This is the a story from a distant valley in the Bolivian Andes mountains. Paris and London were 'home' to the social nobility who lived there. But it is hard to imagine the isolation of the place at the turn of the 19th century. Back in those days most of the world looked to Bolivia for her wealth. The country had a long mining history traced to long before the Inkas. Few people in Europe knew of the way the Bolivians led their lives. Few really cared. As long as silver gold and tin flowed from the rich veins of the mountains, Bolivia 'was promised the earth'.
Silver In those days the capital of the country was Sucre, a city founded by Spaniards in 1540 under the name of Villa de La Plata - or the 'Town of The Silver'.
Rebellion Sucre is still the capital although the seat of government moved to La Paz in 1899 after a series of rebellions. Sucre has has remained cut-off from the world almost ever since.
There was a brief period when a rail connection linked it to La Paz but that has gone. In the days when this story began the only way to travel was by horse or for short distances by carriage. Mules hauled wagons carrying ore and supplies between the mines, Sucre, and the nearest port on the Pacific coast 300 miles(480kms)away , then only recently lost to neigbouring Chile.
The Mine Perhaps the most famous of the 19th century mines was at Huanchaca near Pulacayo, a cold even more remote township set at an altitude of over 13,100ft (4,000m). Pulacayo is slightly northeast from Uyuni, today best known for its huge salt pans. In 1890 the Huancahaca mine was owned by a group known as the 'Compañia Huanchaca de Bolivia' The Huanchaca mine was rich - very rich and it made a lot of money. Also it attracted substantial investment from Europe, largely from Great Britain and France. The major shareholders included the President, a number of Chileans and some wealthy Sucre luminaries including Don Francisco Argandoña who owned a private bank.
francisco argandoña "prince of la glorieta"
Clotilde Urioste Velasco "princess of la glorieta"
with the pope leon XIII, who named them prince and princess
Don Francisco was married to a young woman from Sucre, Clotilde Urioste Velasco. Her family had arrived from Spain at the beginning of the 19th century. Together they were a central part of Sucre society, and devoted some of their wealth to the foundation of a religious house for the 'Daughters of Santa Ana'. It became known as the 'Santa Clotilde Home' . By the 1890s everything was rolling along well for the Francisco and Clotilde. Francisco had been awarded several 'diplomatic' titles including 'Minister Plenipotentiary in Germany', - "remember just how far away that was - at least a week to the port and six or seven weeks more to Europe by boat via Cape Horn.The Panama canal didn't exist."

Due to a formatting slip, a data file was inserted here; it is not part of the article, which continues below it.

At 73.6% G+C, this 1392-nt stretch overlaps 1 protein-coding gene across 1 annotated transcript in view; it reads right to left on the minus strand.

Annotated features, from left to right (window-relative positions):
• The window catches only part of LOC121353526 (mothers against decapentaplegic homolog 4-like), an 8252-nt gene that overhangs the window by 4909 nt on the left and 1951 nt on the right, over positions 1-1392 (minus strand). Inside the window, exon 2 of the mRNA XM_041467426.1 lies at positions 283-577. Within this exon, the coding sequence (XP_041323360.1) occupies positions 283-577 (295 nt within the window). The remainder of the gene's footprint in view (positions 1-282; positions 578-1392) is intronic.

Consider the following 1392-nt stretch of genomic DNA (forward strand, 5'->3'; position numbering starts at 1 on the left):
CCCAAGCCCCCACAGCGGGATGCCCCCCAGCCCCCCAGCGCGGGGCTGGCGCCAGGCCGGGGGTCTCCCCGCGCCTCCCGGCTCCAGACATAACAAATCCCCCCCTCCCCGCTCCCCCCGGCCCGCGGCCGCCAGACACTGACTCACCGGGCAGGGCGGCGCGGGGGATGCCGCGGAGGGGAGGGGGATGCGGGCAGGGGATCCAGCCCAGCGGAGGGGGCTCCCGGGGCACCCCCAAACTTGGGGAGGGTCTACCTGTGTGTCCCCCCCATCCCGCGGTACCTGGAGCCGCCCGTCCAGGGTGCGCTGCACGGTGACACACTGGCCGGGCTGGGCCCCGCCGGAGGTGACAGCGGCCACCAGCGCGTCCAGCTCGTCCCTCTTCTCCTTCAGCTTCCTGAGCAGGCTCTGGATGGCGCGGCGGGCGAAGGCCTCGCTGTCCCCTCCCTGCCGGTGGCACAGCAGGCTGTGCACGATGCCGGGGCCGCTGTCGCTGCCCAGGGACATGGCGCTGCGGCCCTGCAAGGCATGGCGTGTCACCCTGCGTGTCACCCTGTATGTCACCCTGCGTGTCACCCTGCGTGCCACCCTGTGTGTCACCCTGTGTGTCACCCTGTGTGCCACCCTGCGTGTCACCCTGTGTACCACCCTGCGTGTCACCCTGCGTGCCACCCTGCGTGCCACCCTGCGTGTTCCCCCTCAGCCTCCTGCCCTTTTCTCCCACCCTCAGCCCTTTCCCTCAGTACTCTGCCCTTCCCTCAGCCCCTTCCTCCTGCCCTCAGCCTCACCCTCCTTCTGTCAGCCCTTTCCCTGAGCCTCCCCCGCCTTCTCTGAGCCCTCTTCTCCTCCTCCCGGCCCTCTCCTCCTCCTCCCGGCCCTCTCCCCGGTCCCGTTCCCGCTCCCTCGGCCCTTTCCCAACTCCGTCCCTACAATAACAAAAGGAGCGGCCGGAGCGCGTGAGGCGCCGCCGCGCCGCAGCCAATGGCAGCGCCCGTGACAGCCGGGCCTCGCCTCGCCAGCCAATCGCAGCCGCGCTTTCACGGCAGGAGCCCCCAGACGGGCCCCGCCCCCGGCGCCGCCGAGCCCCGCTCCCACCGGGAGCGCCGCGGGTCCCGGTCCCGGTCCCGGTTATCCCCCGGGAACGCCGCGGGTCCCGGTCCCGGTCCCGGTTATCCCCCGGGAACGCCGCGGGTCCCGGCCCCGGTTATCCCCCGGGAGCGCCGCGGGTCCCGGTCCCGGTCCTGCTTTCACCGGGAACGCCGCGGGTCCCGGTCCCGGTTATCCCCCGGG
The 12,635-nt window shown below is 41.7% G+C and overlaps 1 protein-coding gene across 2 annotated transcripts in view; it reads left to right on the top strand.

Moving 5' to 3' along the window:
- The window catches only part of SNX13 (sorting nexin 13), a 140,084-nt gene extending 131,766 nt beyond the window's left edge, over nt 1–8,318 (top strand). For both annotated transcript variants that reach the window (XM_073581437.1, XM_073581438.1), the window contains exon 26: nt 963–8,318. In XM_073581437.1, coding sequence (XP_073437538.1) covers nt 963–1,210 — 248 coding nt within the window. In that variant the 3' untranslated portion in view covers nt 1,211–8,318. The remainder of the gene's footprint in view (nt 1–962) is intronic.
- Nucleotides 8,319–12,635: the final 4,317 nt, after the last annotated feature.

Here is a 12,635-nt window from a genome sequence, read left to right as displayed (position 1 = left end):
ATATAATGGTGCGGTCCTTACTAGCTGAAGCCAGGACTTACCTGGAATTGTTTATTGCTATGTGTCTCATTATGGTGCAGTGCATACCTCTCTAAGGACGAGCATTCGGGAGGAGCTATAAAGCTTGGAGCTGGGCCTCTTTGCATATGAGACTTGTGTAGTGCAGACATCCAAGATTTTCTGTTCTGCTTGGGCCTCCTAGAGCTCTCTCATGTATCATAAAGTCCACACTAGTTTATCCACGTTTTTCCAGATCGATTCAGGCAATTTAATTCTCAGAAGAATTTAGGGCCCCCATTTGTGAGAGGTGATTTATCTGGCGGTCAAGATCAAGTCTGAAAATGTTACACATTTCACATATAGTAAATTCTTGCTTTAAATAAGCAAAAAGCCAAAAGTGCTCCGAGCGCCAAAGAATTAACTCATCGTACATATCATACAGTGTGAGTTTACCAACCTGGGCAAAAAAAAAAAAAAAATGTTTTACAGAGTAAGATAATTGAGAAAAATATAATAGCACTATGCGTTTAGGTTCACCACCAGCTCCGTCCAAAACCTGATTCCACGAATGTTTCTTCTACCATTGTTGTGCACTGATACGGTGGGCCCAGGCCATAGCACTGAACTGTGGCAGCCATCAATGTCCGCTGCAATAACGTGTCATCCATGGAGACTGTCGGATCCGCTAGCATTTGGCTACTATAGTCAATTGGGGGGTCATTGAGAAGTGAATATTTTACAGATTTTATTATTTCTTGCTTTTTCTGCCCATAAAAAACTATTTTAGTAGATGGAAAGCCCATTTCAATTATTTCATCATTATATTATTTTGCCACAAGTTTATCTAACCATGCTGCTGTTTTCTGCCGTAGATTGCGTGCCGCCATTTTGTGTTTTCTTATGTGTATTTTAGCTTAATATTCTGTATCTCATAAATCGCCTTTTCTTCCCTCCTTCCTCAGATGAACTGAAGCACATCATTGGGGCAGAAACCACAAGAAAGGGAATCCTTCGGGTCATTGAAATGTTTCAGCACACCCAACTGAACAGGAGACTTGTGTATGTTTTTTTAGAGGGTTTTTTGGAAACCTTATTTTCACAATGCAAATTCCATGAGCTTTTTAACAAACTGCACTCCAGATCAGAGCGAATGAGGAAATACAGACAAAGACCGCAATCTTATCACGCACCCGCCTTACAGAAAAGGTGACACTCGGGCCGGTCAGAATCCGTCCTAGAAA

More titles Sometime between 1895 and 1899 Francisco was accorded the further title of 'Special Envoy and Minister Plenipotentiary in France'. Francisco and Clotilde had a Parisian home near the Arc de Triomphe in Avenida Victor Hugo. by 1898 Francisco and Clotilde were enjoying the fruits of their diplomatic excursion in Europe. They were en route to Russia via the Vatican when they called on the Pope. His Holiness Pope Leon XlIl bestowed on the pair another title , 'Princes of the Glorieta'. They continued to St Petersburg where they were entertained by the Russian Court of the day. The list of engagements, social meetings and honours continued or so the stories were told. Bolivia, Russia and the Vatican were months of travel apart.
Back in Sucre Work had been started on a country palace in 1893. Francisco Argandona employed an Argentinian/ Italian architect to design and carry through the construction of a sumptuous house about 3 miles (5ms) from the centre of the capital. No expense was spared and the palace or Castle 'Castillo' as it was known was not only the pride of the family but admired by all the local social nobility.
By 1897 the work was complete. The Castillo de la Glorieta was set among trees in extensive grounds. A gateway announced the 'Villa Francisco Argandoña' and a fine path led beside the river, past stables, a clock tower and minaret, to gardens, an artificial lake 'the lover's lake' a miniature railway, fountains, a grotto and the Glorieta, a flower clad bower, the 'Temple to Venus' was set on a low hill.
The entire scene was a fairytale folly. Much of the design was Moorish, parts were Italian. Mouldings, fine mirrors, furniture and statuary were imported from Europe. Alice, Charles Dodgson's famous young heroine, could have found the same scene in Wonderland
http://www.south-american-pic.com/feat9/princess.html / english
http://www.laglorieta.8m.com/ / spanish